• Taxing REITs: The: Republicans in Congress and CRE investors oppose new taxes on REITs due to foreign ownership exceeding 25%.

  • Shipping shuffle: Blackstone (BX) sells a FedEx distribution facility in Southern California for $96.6M, part of a $3.1B deal with Prologis (PLD).

  • LEED Platinum: In the first half of 2023, the US Green Building Council awarded LEED certification to 179 public multifamily projects, totaling 9.2MSF.

  • Saying Sayonara: Related Companies has sold a luxury multifamily building, The Sierra, for over $180M to Pacific Urban Investors and CalPERS.

  • Crunching numbers: CRED iQ's analysis reveals 12,000 loans on the CRE loan watchlist in 2023, with 36.5% attributed to debt service coverage ratio triggers.

  • Follow the lawyers: NY Supreme Court dismisses Airbnb (ABNB) and hosts' lawsuits over registration law for short-term rentals, forcing compliance.

  • Potential pause: Philadelphia Fed President Patrick Harker suggests holding interest rates steady if economic data remains consistent this time around.

  • Sky-high warehousing: Costco (COST) buys land near Atlanta's airport for $40M. The purpose of the purchase is unknown.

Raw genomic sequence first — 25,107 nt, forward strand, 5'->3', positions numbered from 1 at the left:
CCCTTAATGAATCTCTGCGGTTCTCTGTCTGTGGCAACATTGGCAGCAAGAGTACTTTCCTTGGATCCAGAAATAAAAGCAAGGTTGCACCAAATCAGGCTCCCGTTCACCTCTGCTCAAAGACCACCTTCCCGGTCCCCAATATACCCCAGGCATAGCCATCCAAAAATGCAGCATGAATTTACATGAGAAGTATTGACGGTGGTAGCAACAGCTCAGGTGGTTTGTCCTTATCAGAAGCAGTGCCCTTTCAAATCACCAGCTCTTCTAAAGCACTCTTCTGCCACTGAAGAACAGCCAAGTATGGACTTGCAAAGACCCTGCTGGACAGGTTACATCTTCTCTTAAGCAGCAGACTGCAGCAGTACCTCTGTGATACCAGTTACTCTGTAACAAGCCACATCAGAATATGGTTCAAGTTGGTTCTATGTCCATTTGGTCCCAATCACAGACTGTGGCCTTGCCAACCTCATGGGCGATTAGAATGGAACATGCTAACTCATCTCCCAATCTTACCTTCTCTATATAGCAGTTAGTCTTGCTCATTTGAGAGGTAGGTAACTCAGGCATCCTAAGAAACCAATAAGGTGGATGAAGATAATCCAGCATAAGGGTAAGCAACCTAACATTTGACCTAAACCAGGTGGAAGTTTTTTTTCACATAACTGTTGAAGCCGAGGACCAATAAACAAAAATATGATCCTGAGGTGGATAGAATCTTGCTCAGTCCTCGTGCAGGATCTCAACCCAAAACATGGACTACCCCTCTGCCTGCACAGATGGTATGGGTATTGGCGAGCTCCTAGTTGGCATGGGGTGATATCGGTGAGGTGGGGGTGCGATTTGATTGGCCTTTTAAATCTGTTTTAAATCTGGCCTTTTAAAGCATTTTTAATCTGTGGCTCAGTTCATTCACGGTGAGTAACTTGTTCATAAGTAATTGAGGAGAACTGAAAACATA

• Real estate royalty: An NY-based Royal Oak Realty Trust affiliate purchases a 72KSF manufacturing facility in Gardner for $5.4M.

  • Affordable flats: More than 300 units of affordable housing are planned for a College Park site near the University of Maryland.

  • Revving up luxury: Rolex is opening two showrooms in CA, with Hing Wa Lee investing $15M in a new showroom in Larchmont and Gearys opening a showroom on Rodeo Drive in Beverly Hills.

  • Effective immediately: Florida's housing authority head is suspended amid an investigation into management style, leaving affordable housing funding in limbo.


Since 2020, the expense of purchasing and renting homes in America has surged dramatically. The average monthly cost to buy a home has risen to $2,700, marking an astonishing 86% increase in 3 years. Meanwhile, average rent now stands at $1,850/month, reflecting a 25% hike over the same period. Homeownership is increasingly becoming a privilege.